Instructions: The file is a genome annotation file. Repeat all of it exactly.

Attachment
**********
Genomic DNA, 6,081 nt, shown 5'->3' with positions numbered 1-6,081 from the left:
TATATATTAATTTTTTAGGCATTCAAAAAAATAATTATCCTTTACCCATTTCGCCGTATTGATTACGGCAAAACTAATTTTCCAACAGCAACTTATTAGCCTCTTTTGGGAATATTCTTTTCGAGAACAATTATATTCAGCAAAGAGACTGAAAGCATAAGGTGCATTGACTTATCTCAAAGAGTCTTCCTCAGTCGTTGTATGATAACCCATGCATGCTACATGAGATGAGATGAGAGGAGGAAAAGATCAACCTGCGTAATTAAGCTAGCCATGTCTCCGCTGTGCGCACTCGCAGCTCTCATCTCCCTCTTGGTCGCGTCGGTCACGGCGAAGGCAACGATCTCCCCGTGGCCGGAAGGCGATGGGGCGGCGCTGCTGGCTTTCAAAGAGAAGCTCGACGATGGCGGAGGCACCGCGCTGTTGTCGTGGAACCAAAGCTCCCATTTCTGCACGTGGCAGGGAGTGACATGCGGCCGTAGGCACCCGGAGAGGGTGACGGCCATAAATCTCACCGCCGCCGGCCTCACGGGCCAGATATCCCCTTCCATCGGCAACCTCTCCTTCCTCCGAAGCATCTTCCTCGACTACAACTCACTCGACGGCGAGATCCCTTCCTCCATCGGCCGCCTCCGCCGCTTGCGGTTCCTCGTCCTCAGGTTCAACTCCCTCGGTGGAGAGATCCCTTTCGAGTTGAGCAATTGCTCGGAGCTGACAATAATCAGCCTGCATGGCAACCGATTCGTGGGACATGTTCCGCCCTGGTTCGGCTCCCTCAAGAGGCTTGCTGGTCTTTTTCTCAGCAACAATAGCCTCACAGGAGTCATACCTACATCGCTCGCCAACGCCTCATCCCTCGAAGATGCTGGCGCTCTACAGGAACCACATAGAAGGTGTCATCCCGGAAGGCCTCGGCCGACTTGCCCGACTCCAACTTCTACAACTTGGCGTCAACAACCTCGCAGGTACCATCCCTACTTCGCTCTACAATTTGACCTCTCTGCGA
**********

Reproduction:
Genomic DNA, 6,081 nt, shown 5'->3' with positions numbered 1-6,081 from the left:
TATATATTAATTTTTTAGGCATTCAAAAAAATAATTATCCTTTACCCATTTCGCCGTATTGATTACGGCAAAACTAATTTTCCAACAGCAACTTATTAGCCTCTTTTGGGAATATTCTTTTCGAGAACAATTATATTCAGCAAAGAGACTGAAAGCATAAGGTGCATTGACTTATCTCAAAGAGTCTTCCTCAGTCGTTGTATGATAACCCATGCATGCTACATGAGATGAGATGAGAGGAGGAAAAGATCAACCTGCGTAATTAAGCTAGCCATGTCTCCGCTGTGCGCACTCGCAGCTCTCATCTCCCTCTTGGTCGCGTCGGTCACGGCGAAGGCAACGATCTCCCCGTGGCCGGAAGGCGATGGGGCGGCGCTGCTGGCTTTCAAAGAGAAGCTCGACGATGGCGGAGGCACCGCGCTGTTGTCGTGGAACCAAAGCTCCCATTTCTGCACGTGGCAGGGAGTGACATGCGGCCGTAGGCACCCGGAGAGGGTGACGGCCATAAATCTCACCGCCGCCGGCCTCACGGGCCAGATATCCCCTTCCATCGGCAACCTCTCCTTCCTCCGAAGCATCTTCCTCGACTACAACTCACTCGACGGCGAGATCCCTTCCTCCATCGGCCGCCTCCGCCGCTTGCGGTTCCTCGTCCTCAGGTTCAACTCCCTCGGTGGAGAGATCCCTTTCGAGTTGAGCAATTGCTCGGAGCTGACAATAATCAGCCTGCATGGCAACCGATTCGTGGGACATGTTCCGCCCTGGTTCGGCTCCCTCAAGAGGCTTGCTGGTCTTTTTCTCAGCAACAATAGCCTCACAGGAGTCATACCTACATCGCTCGCCAACGCCTCATCCCTCGAAGATGCTGGCGCTCTACAGGAACCACATAGAAGGTGTCATCCCGGAAGGCCTCGGCCGACTTGCCCGACTCCAACTTCTACAACTTGGCGTCAACAACCTCGCAGGTACCATCCCTACTTCGCTCTACAATTTGACCTCTCTGCGA